Utilization of Saccharomyces cerevisiae DNA damage management mutants for the determination of the mechanism of action of DNA targeting anticancer agents Open Access

Moore, Bryn Suzanne (2009)

Permanent URL: https://etd.library.emory.edu/concern/etds/f1881m46z?locale=en
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Abstract

Abstract
Utilization of Saccharomyces cerevisiae DNA damage management mutants for the
determination of the mechanism of action of DNA targeting anticancer agents
By Bryn S. Moore
Reactive oxygen species (ROS) and DNA damage are implicated in the
development and progression of cancer and in the resistance mechanism to
chemotherapeutics. ROS are endogenously produced in the cell during oxidative
phosphorylation and function in many signaling pathways. However, excessive ROS can
lead to damage of DNA, proteins, and lipids. Cancer cells produce large amounts of ROS
and accumulate oxidative DNA damage. Several DNA damage management pathways
exist to remove or tolerate the presence of damaged DNA. The DNA repair pathways
that process oxidative DNA damage include base excision repair (BER), nucleotide
excision repair (NER), translesion synthesis (TLS), and recombination repair (REC).
Here, a cytotoxicity assay was employed to screen anticancer drugs against a panel of
isogenic DNA repair deficient yeast ( Saccharomyces cerevisiae) to determine the
pathways involved in processing damage induced by anticancer drugs. Additionally, a
flow cytometry assay revealed that ROS was increased in all strains upon exposure to the
anticancer agent cisplatin. In addition, DNA damage to nuclear DNA results in an
increase in superoxide that may be due to the monoadducts that both cisplatin and
transplatin form. However, the complex bifunctional DNA adducts that cisplatin forms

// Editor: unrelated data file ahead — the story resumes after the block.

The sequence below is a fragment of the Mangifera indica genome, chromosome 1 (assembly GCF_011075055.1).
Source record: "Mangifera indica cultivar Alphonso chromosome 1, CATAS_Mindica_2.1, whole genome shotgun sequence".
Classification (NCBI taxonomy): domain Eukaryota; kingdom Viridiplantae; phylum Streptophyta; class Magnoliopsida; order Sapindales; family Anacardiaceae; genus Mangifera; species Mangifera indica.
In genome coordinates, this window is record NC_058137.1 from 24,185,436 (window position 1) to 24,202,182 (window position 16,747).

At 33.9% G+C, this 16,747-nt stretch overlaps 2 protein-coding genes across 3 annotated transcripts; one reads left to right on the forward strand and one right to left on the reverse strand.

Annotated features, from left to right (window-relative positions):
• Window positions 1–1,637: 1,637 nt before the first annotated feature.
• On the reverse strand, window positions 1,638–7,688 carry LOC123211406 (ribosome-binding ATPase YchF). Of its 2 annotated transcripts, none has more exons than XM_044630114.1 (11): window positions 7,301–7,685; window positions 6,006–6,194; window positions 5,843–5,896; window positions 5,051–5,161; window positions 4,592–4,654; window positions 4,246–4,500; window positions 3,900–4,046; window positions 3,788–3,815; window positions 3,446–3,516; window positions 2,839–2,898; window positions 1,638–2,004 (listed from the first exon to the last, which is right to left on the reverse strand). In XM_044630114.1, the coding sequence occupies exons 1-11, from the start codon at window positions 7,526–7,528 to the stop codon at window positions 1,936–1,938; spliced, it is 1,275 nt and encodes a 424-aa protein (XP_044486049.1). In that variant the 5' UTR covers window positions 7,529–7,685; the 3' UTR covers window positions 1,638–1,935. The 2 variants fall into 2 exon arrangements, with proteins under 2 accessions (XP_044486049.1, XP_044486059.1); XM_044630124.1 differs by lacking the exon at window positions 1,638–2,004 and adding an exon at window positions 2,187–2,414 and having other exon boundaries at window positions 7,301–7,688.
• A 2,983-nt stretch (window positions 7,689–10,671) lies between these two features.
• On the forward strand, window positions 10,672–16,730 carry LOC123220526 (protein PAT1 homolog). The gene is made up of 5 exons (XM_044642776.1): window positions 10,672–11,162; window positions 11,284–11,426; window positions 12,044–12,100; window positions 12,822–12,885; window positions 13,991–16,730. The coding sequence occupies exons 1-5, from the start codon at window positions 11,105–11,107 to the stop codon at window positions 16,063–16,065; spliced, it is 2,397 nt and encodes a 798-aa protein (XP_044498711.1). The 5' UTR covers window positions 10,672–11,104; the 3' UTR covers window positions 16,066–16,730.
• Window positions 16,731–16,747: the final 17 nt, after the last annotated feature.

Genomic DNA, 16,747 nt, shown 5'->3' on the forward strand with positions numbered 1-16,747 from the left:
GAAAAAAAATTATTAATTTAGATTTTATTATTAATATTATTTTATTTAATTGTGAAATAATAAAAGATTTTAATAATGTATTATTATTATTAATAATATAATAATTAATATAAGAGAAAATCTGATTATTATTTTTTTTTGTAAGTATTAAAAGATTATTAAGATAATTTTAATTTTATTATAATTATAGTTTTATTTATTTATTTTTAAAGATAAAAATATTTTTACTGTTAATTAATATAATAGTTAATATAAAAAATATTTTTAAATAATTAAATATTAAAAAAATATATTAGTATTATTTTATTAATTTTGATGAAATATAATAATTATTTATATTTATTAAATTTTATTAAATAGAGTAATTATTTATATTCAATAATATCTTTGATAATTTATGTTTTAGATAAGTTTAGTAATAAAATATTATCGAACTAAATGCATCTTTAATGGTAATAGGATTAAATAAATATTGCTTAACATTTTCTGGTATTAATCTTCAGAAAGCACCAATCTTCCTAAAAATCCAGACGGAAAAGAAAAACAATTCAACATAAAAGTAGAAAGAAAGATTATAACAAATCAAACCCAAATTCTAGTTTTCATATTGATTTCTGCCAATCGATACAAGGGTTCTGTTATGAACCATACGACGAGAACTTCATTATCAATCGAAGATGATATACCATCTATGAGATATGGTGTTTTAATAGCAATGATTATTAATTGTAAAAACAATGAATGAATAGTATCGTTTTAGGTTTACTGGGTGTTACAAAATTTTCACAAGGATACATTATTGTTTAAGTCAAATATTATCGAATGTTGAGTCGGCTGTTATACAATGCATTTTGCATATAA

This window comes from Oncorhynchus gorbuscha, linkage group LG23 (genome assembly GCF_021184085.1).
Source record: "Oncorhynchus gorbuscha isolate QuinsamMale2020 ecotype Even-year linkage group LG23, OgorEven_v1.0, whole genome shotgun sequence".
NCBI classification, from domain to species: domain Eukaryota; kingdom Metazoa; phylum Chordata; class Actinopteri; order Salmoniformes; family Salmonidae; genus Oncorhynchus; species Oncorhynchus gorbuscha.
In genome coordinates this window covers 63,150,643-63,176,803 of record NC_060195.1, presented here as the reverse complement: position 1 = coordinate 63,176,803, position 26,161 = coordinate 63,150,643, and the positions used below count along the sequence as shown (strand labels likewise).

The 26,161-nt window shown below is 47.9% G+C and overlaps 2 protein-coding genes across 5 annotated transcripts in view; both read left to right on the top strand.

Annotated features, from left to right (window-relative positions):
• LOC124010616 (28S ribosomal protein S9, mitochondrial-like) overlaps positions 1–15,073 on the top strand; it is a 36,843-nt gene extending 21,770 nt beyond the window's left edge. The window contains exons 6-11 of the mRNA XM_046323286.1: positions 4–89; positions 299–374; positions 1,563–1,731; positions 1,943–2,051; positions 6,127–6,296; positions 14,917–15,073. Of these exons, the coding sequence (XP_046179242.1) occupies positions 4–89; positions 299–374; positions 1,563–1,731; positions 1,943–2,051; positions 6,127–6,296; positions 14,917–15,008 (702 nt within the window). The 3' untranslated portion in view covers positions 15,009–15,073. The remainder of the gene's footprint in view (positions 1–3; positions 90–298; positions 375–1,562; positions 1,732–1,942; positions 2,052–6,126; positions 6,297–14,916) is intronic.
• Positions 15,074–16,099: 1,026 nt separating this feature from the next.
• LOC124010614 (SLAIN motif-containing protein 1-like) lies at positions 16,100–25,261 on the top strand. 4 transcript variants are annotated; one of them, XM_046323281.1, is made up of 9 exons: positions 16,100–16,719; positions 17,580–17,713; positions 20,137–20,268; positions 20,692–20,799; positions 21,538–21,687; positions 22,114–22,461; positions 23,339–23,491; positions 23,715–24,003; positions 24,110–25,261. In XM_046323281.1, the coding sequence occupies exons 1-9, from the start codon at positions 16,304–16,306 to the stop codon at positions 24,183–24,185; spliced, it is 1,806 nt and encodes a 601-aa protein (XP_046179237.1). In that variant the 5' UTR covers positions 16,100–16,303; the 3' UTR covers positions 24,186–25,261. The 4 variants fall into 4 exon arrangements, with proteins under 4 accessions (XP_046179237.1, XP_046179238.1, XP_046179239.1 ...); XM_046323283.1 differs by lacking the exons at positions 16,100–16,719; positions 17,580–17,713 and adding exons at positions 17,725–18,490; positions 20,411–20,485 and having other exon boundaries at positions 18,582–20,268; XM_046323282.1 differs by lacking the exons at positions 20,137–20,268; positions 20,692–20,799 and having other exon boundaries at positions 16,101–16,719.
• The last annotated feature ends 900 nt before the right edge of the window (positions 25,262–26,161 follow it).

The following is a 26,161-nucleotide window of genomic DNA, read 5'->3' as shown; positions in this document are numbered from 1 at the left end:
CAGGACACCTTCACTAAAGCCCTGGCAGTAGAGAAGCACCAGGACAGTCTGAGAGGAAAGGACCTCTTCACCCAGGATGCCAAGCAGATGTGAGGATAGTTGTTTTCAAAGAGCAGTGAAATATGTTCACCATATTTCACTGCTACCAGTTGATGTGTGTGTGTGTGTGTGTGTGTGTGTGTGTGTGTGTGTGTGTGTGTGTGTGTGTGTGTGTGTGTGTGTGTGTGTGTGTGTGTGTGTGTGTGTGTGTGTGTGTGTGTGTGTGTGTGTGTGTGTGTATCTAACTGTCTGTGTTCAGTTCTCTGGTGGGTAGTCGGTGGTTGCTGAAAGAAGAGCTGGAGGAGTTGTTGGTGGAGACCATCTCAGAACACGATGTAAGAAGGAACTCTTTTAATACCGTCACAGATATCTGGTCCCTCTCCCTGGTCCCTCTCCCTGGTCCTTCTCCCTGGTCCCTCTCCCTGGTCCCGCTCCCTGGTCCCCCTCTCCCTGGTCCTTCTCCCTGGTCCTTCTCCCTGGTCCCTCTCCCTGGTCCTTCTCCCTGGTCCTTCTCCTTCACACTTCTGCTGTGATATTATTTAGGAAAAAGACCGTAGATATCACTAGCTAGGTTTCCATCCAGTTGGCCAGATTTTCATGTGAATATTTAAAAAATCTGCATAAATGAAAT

could cause the cytotoxicity that makes cisplatin a successful anticancer agent. These
assays have the potential to uncover the modes of action of DNA targeting antitumor
agents and may provide information relevant to design of cancer chemotherapy treatment
regimens as well as predicting responses in patients.

Table of Contents

Table of Contents

Table of Contents
List of Figures
List of Tables


Chapter 1: Introduction and Background 1-12
Reactive Oxygen Species (ROS)
DNA damage management pathways
DNA damage induces the production of ROS
ROS and DNA damage in the development of cancer
Established and experimental anticancer drugs
Yeast as an informative tool for gauging the effects of anticancer drugs


Chapter 2: Utilization of Saccharomyces cerevisiae DNA damage management mutants for the identification of repair pathways relevant to established and
developmental anticancer agent action
13-21
Introduction
Experimental Procedures
Results
Discussion


Chapter 3: Oxidative stress response to the cis -diamminedichloroplatinum (cisplatin) 22-35
Introduction
Experimental Procedures
Results
Discussion


Chapter 4: Identification of a novel role for the targeting of RAD1 in combination agent activities 36-44
Introduction
Experimental Procedures
Results
Discussion


Chapter 5: Conclusions 45


References 46-48

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